Barnes-Drummond Wisconsin Case Profile
Setting: Barnes and Drummond are two small communities located in northern Wisconsin, 60 miles southeast of Duluth, Minnesota. Both communities are in the southwestern corner of Bayfield County, which is bordered by Lake Superior to the north. The total population for Bayfield County is 15,013 (2000 Census). Barnes has a population of approximately 610 people, while Drummond has about 541. Together these two communities represent almost 8% of the County’s population.
Land ownership: Bayfield County is 1,476 mi2 or 944,800 acres. The Barnes-Drummond Community Wildfire Protection Plan (CWPP) project covers 171,056 acres of Bayfield County. Approximately 70% of the CWPP land area is under public ownership and management. The largest forested land ownership in the Barnes-Drummond area is the Chequamegon National Forest, followed by county forest, privately-owned forest and industrial forest.
Vegetation Type The planning area has two distinct types of forest. The western half of the planning area, around Barnes, contains a significant amount of flammable jack and red pine barrens, as well as some deciduous species. The eastern half, around Drummond, is characterized by hardwood and mixed forest, containing deciduous trees like oak, maple, and aspen, in addition to some coniferous species. As is common in the upper Midwest, clear cutting and fire suppression have replaced northern hardwoods and natural pine stands with pine plantations, aspen, and aspen-birch in some areas. In recent years, DNR foresters noticed aging pine stands, less rainfall, and the growing number of people in the wildland-urban interface (WUI) around these two communities.
Fire History and Occurrence: The state of Wisconsin averages 5,000 wildfires annually. While the majority of wildfires in the state are small, large scale fires can and do occur. The communities of Barnes and Drummond have experienced over 80 wildfires in the past 20 years, with debris burning, miscellaneous, and lightning as the primary causes. In addition to the fire-prone sandy jack pine barrens around the town of Barnes, several windstorm events have moved through the Drummond area causing blowdown areas, providing a large amount of wildland fuels. The combination of these factors has resulted in an increased awareness about wildland fire events and the development of the Barnes-Drummond CWPP.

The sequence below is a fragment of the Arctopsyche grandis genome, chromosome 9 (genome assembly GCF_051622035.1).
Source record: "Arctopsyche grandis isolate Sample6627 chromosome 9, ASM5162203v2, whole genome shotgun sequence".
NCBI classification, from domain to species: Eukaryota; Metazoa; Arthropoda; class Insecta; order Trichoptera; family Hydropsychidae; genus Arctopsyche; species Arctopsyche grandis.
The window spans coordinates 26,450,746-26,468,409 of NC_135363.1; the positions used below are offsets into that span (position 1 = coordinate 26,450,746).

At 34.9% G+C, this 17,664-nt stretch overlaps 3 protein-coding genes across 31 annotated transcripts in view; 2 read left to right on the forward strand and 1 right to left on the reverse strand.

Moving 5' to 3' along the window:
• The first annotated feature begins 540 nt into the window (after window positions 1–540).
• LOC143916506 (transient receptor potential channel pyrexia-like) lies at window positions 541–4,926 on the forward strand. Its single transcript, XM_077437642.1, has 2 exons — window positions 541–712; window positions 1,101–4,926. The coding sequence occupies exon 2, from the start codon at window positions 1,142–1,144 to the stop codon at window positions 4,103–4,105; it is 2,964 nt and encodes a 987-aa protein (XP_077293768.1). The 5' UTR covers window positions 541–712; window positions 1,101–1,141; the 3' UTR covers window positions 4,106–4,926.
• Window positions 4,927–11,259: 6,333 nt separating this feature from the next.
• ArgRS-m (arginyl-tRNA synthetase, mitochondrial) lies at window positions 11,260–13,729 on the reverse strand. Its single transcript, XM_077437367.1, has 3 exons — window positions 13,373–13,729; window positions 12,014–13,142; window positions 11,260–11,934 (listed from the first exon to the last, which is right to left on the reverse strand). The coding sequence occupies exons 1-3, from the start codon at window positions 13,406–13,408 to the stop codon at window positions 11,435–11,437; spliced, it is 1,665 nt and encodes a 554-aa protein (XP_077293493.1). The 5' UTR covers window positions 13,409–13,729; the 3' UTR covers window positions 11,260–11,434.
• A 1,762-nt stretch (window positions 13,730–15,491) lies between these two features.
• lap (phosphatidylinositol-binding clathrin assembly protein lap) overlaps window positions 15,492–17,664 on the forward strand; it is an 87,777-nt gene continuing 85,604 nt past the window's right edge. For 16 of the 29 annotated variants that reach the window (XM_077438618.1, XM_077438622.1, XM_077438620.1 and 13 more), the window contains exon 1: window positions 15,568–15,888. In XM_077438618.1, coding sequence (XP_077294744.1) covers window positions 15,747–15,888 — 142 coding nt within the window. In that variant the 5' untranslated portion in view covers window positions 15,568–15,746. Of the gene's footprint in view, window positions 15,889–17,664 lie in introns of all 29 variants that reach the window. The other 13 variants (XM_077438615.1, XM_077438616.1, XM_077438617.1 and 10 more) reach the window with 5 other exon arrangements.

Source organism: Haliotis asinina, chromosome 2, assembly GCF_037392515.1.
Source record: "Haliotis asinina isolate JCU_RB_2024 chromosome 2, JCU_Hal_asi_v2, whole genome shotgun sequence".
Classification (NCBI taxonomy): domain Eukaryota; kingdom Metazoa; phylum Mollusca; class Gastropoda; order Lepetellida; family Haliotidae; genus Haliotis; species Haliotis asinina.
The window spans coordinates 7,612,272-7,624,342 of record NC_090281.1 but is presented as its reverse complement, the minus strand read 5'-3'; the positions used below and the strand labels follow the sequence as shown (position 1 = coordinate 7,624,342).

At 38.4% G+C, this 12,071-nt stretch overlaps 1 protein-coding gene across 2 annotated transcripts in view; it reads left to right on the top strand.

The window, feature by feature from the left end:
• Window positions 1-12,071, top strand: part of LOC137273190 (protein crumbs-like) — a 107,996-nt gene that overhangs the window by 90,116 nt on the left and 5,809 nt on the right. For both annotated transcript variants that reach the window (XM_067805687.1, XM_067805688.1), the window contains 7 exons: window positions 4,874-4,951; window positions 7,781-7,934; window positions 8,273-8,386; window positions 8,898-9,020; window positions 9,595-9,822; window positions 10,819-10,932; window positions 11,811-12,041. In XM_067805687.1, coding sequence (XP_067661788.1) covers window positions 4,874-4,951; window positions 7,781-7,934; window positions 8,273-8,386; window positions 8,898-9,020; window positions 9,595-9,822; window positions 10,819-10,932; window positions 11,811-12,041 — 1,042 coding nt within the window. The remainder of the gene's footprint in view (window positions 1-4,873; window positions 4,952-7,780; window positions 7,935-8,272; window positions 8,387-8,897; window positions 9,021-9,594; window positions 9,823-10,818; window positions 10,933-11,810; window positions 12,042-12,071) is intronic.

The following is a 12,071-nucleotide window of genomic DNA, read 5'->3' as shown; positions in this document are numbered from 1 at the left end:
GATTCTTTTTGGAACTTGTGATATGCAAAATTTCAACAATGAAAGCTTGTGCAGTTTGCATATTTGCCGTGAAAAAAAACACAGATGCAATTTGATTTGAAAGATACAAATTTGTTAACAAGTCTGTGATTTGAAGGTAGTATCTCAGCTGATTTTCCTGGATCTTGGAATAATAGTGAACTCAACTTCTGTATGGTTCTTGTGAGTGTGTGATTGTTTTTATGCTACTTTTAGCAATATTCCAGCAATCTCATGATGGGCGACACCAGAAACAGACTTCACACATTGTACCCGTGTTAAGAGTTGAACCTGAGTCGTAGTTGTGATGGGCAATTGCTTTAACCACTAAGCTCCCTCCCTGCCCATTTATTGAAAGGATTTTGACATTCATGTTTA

Approximately half of the planning area is classified as either Fire Regime I or II. The former is characterized by frequent, high intensity stand replacing fires every 15-50 years, while the latter is characterized as frequent, low to moderate intensity surface fires every 15-35 years. The other half of the planning area consists of Fire Regimes III and V, which burn infrequently.
CWPP Process: The wildland-urban interface areas identified in the Barnes-Drummond CWPP include both interface and intermix areas. Interface WUI is defined as areas with housing in the vicinity of continuous vegetation, while intermix WUI is defined as areas where housing and vegetation intermingle. The majority of the WUI was identified as intermix areas for the Barnes-Drummond project.
The Barnes-Drummond CWPP was developed with the help of the Northwest Regional Planning Council (NWRPC). The NWRPC is a multi-county planning commission created in the 1950s by local units of government in Northwest Wisconsin, to act as a “leader in community development, coordination of government services, and educating the public on regional projects and impacts.” The NWRPC representatives who participated in the CWPP process were responsible for pulling the plan together, facilitating meetings, and compiling meeting minutes.
The Barnes-Drummond CWPP is an example of two communities coming together to work on community wildfire planning with county, state, and federal agency representatives, with the assistance of a regional government planning body.
Participants: In addition to the NWRPC, the key partners in Barnes-Drummond’s CWPP included the following agencies and individuals:
• Wisconsin Department of Natural Resources
Current Status: A draft version of the CWPP was completed in December of 2005 after a seven month process, at which time it was adopted by both Town Boards. After a revision process by the Wisconsin DNR, a final version was completed by the primary NWRPC participant in July of 2006. Implementation projects are underway from the U.S. Forest Service, the DNR, and Bayfield County.
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